If an ultra-violet-absorbing filter layer is between the middle and lower silver halide layers, a yellow filter between middle and upper layers, the lower layer is exposed to ultra-violet rays, the upper to blue light, perhaps, after preliminary conversion of the highly dispersed silver oi the same into silver ierrocyanide, etc. The ultraviolet-absorbing substances can, of course, also be added to upper and lower sensitive emulsion layer instead oi an intermediate layer.

Exposure through the back in all previous cases may be somewhat prolonged, since ultraviolet light is partially absorbed by pyroxylin, unless a very thin film or one of material permeable to ultra-violet, such as cellulose acetate or Cellophane, is used.

Since silver bromide must withstand four developments, three of them with color developers containing sulfite-free sodium carbonate or alkali, in order to obtain vigorous part images, fog is difllcult to avoid. It is, therefore, recommended to use an upper or middle silver chloride layer, especially with film coated on both sides, where the film itself or a coated filter layer can contain colorless substances absorbing ultra-violet and the red-sensitive silver halide layer is alone on one side, because silver chloride is colored, even if it is not exposed, and still more so unexposed silver bromide. Colored development of the original residual silvery chloride can be even entirely dispensed with, since it is easily converted into silver ferrocyanide and this into colored substances, or easily colored mordanting bodies. One is not dependent upon the easy reducing ability of silver chloride at all, if the residual silver chloride is only temporarily converted into silver ferrocyanide after first general black development, according to the invention. After colored development of the two other layers, it is reconverted into silver chloride or silver bromide, or less desirably, into silver iodide, which can also be effected by addition of potassium bromide, etc. to the last color developer. The residual silver i'errocyanide could also be reduced with a vigorous color developer directly, or with formation of the color image from silver iodide which is readily obtained from the residual silver chloride.

Other developing methods may be used with films having ultra-violet filter layers, as described in my prior application Serial No. 139.759.

Having thus described my invention, what I claim as new and desire to be secured by Letters Patent is:

l. A photographic element for use in color 2. A photographic element for use in color photography and comprising a support and three gelatino-silver halide emulsion layers carried thereby, the layers being diflerentially color sensitive to blue, green-yellow and red, and substantially colorless filter layers absorbent of ultra 5 violet between the middle layer and each of the CERTIFICATE Patent No. 2,172,262.

other two layers. said ultra-violet filter layers being insoluble in ordinary photographic baths.

3. A photographic element for use in color photography and comprising a support and three gelatino-silver halide emulsion layers carried thereby, the layers being consecutively and differentiaiy color sensitive to blue, green-yellow and red, there being a layer absorbent of blue light in front 0! the green-yellow and red layers and there being substantially colorless layers absorbent of ultra violet light on each side of the middie, green-yellow sensitive layer, said ultra-violet filter layers being insoluble in ordinary photographic baths.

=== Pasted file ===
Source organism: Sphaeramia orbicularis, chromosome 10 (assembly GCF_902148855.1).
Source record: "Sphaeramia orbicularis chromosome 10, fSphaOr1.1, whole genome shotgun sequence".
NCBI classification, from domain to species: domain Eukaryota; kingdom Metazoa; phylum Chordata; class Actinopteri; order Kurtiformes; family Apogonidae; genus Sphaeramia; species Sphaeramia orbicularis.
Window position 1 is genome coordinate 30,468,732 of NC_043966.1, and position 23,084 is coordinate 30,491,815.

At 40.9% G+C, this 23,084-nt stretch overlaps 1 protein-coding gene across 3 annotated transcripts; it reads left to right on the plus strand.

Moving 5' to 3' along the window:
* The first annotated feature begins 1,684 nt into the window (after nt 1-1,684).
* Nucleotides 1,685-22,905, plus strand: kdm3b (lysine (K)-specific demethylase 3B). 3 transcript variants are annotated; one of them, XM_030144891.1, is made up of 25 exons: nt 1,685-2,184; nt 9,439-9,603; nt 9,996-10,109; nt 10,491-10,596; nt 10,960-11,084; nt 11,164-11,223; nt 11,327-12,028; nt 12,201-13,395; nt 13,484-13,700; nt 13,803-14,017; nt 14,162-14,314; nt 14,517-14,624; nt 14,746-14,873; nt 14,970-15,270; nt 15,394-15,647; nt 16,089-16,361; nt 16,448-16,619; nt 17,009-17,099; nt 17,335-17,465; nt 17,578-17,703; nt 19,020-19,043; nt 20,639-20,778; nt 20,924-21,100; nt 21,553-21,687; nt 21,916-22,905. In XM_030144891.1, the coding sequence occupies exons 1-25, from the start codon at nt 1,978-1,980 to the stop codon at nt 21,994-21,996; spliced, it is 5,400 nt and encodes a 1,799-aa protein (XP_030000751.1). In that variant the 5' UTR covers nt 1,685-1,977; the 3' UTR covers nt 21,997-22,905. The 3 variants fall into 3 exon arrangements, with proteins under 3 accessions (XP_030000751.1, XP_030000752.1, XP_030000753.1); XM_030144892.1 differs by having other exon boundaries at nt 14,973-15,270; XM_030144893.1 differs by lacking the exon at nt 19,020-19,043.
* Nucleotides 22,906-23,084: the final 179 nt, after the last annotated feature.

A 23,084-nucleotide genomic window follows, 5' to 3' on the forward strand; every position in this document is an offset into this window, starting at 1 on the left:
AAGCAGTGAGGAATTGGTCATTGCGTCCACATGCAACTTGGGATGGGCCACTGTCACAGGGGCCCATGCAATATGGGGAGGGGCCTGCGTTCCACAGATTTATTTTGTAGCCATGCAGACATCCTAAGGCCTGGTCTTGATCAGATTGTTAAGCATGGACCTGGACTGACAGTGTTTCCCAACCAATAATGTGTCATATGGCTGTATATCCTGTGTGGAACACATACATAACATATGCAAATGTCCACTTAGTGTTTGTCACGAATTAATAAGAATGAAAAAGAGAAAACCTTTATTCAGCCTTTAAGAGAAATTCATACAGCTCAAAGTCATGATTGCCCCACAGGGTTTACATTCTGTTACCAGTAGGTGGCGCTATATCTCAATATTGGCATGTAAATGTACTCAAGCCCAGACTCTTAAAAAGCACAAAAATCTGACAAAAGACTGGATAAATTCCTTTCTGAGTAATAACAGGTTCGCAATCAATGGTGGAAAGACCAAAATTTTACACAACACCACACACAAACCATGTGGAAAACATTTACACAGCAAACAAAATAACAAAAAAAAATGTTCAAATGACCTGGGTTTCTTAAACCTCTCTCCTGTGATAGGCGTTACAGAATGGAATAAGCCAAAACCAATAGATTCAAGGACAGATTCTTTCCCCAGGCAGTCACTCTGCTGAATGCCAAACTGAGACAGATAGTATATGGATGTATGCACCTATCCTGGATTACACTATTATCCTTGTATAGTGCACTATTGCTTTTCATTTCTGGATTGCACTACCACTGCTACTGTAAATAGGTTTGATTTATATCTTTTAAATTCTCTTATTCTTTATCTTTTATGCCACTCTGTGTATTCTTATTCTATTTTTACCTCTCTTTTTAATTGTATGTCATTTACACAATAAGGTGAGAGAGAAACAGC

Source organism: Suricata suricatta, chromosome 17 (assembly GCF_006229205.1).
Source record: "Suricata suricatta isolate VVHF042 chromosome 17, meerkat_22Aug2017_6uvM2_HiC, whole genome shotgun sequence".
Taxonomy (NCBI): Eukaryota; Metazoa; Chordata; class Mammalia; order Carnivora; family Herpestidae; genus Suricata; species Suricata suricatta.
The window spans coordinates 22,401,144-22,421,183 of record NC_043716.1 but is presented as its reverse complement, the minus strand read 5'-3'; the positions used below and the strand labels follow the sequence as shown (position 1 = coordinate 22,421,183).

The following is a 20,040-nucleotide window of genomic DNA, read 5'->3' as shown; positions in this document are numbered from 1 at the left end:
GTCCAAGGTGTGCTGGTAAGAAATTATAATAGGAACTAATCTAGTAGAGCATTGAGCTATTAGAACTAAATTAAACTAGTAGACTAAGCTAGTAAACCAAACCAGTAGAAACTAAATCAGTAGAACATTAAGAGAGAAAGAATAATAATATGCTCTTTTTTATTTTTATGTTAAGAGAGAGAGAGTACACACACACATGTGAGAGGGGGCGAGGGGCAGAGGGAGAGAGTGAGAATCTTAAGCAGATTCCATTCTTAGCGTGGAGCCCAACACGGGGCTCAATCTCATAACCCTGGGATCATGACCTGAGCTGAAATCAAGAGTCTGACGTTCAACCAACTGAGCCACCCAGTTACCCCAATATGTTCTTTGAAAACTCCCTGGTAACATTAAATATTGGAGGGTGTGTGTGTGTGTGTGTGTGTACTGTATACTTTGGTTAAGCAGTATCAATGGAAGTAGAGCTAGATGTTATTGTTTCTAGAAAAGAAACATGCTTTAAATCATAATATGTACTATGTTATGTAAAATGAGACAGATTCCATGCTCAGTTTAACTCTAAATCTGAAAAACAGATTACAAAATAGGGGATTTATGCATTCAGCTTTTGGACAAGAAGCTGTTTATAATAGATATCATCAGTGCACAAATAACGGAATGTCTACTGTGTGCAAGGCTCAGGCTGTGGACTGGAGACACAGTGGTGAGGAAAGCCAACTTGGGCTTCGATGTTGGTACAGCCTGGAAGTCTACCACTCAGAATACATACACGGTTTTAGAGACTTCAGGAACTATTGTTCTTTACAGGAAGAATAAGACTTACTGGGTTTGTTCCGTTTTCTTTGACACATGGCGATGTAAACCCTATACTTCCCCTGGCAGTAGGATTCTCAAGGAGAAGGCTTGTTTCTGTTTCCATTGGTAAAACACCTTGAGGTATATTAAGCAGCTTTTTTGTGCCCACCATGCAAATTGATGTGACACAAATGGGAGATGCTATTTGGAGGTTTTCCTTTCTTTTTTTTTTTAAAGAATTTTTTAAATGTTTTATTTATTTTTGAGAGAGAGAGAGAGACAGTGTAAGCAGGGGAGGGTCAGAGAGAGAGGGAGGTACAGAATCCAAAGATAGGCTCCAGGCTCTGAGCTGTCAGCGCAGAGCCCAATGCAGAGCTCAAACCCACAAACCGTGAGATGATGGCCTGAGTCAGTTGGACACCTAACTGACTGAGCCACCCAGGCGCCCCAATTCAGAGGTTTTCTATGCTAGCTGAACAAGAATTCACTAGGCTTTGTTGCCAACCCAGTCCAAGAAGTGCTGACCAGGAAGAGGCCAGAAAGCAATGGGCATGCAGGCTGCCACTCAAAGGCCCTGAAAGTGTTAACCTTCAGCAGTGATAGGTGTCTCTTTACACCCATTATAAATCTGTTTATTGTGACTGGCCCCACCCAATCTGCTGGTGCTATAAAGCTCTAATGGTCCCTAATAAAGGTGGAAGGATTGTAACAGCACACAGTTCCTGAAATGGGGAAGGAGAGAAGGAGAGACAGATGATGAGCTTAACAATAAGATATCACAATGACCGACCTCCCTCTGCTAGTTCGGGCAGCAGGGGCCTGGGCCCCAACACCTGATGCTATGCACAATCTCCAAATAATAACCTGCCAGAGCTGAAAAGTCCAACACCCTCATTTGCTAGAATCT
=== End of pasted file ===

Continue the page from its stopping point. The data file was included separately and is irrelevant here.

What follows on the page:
KARL SCHINZEL.

0F CORRECTION.

September 5, 1959.

KARL scemzst. It is hereby certified that error appears in the printed specification of the above numbered patent requiring correction as follows: Page 1, second column, line 17, for "ePosure" line 28, for "in order" read in any order; and that the said exposure; page first column,

Letters Patread ent should be read with this correction therein that the same may conform to the record of the case in the Patent Office.

Signed and sealed this 2nd day of January, A. D. 19L 0.

(Seal) Henry Van Arsdale, Acting Commissioner of Patents.

2. A photographic element for use in color photography and comprising a support and three gelatino-silver halide emulsion layers carried thereby, the layers being diflerentially color sensitive to blue, green-yellow and red, and substantially colorless filter layers absorbent of ultra 5 violet between the middle layer and each of the CERTIFICATE Patent No. 2,172,262.

other two layers. said ultra-violet filter layers being insoluble in ordinary photographic baths.

3. A photographic element for use in color photography and comprising a support and three gelatino-silver halide emulsion layers carried thereby, the layers being consecutively and differentiaiy color sensitive to blue, green-yellow and red, there being a layer absorbent of blue light in front 0! the green-yellow and red layers and there being substantially colorless layers absorbent of ultra violet light on each side of the middie, green-yellow sensitive layer, said ultra-violet filter layers being insoluble in ordinary photographic baths.

KARL SCHINZEL.

0F CORRECTION.

September 5, 1959.

KARL scemzst. It is hereby certified that error appears in the printed specification of the above numbered patent requiring correction as follows: Page 1, second column, line 17, for "ePosure" line 28, for "in order" read in any order; and that the said exposure; page first column,

Letters Patread ent should be read with this correction therein that the same may conform to the record of the case in the Patent Office.

Signed and sealed this 2nd day of January, A. D. 19L 0.

(Seal) Henry Van Arsdale, Acting Commissioner of Patents.

Referenced by
Citing PatentFiling datePublication dateApplicantTitle
US2449388 *May 24, 1946Sep 14, 1948Ilford LtdProcess of forming colored images by means of aryl hydrazones of glyoxylic acid amide
US2509766 *Jan 24, 1947May 30, 1950Gen Aniline & Film CorpColor film for normally invisible radiations
US2511112 *Sep 12, 1945Jun 13, 1950Du PontProcess for obtaining color separations from multilayer photographic film
US2534654 *Jan 11, 1946Dec 19, 1950Polaroid CorpUltraviolet absorbing filter
US2609292 *Jul 9, 1946Sep 2, 1952Ilford LtdLight-sensitive photographic element and process using it
US2644096 *Feb 25, 1948Jun 30, 1953Radiograph Dev CorpColor radiography
US3242807 *Dec 26, 1961Mar 29, 1966Union Oil CoUltraviolet absorbing composition
US4668611 *Oct 8, 1986May 26, 1987Fuji Photo Film Co., Ltd.Couplers, silver halide emulsions, ultraviolet radiation absorbers
Classifications
U.S. Classification430/507, 430/508, 430/509, 430/512
International ClassificationG03C1/815, G03C7/30
Cooperative ClassificationG03C1/815, G03C7/30
European ClassificationG03C7/30, G03C1/815